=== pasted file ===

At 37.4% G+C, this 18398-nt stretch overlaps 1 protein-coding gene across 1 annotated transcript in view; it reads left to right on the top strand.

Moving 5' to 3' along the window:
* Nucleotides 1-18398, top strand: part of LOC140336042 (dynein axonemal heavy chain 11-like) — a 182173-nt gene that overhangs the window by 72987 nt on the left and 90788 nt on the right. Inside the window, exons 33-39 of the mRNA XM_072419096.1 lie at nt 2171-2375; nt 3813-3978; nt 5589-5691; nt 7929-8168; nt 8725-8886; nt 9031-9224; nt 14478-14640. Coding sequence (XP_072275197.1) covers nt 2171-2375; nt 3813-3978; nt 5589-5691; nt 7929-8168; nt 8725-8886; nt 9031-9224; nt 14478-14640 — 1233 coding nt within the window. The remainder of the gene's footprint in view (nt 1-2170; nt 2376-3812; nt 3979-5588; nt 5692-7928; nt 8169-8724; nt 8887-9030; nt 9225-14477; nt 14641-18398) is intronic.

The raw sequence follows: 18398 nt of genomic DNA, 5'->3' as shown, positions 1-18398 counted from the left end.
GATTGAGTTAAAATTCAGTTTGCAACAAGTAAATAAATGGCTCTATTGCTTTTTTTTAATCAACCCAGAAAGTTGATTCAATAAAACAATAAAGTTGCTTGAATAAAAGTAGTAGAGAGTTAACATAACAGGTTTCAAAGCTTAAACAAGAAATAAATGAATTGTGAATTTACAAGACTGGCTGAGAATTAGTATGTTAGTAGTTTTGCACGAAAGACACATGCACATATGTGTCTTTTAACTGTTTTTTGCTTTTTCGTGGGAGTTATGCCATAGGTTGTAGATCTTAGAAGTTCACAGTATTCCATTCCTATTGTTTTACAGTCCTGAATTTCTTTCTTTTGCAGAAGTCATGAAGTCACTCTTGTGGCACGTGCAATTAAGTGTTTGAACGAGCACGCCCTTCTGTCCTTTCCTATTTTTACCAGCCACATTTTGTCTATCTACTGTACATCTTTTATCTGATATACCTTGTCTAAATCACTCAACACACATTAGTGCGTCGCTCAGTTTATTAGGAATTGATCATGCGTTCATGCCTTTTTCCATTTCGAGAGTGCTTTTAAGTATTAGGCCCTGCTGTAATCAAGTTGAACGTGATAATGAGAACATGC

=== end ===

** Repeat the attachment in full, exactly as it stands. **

At 37.4% G+C, this 18398-nt stretch overlaps 1 protein-coding gene across 1 annotated transcript in view; it reads left to right on the top strand.

Moving 5' to 3' along the window:
* Nucleotides 1-18398, top strand: part of LOC140336042 (dynein axonemal heavy chain 11-like) — a 182173-nt gene that overhangs the window by 72987 nt on the left and 90788 nt on the right. Inside the window, exons 33-39 of the mRNA XM_072419096.1 lie at nt 2171-2375; nt 3813-3978; nt 5589-5691; nt 7929-8168; nt 8725-8886; nt 9031-9224; nt 14478-14640. Coding sequence (XP_072275197.1) covers nt 2171-2375; nt 3813-3978; nt 5589-5691; nt 7929-8168; nt 8725-8886; nt 9031-9224; nt 14478-14640 — 1233 coding nt within the window. The remainder of the gene's footprint in view (nt 1-2170; nt 2376-3812; nt 3979-5588; nt 5692-7928; nt 8169-8724; nt 8887-9030; nt 9225-14477; nt 14641-18398) is intronic.

The raw sequence follows: 18398 nt of genomic DNA, 5'->3' as shown, positions 1-18398 counted from the left end.
GATTGAGTTAAAATTCAGTTTGCAACAAGTAAATAAATGGCTCTATTGCTTTTTTTTAATCAACCCAGAAAGTTGATTCAATAAAACAATAAAGTTGCTTGAATAAAAGTAGTAGAGAGTTAACATAACAGGTTTCAAAGCTTAAACAAGAAATAAATGAATTGTGAATTTACAAGACTGGCTGAGAATTAGTATGTTAGTAGTTTTGCACGAAAGACACATGCACATATGTGTCTTTTAACTGTTTTTTGCTTTTTCGTGGGAGTTATGCCATAGGTTGTAGATCTTAGAAGTTCACAGTATTCCATTCCTATTGTTTTACAGTCCTGAATTTCTTTCTTTTGCAGAAGTCATGAAGTCACTCTTGTGGCACGTGCAATTAAGTGTTTGAACGAGCACGCCCTTCTGTCCTTTCCTATTTTTACCAGCCACATTTTGTCTATCTACTGTACATCTTTTATCTGATATACCTTGTCTAAATCACTCAACACACATTAGTGCGTCGCTCAGTTTATTAGGAATTGATCATGCGTTCATGCCTTTTTCCATTTCGAGAGTGCTTTTAAGTATTAGGCCCTGCTGTAATCAAGTTGAACGTGATAATGAGAACATGC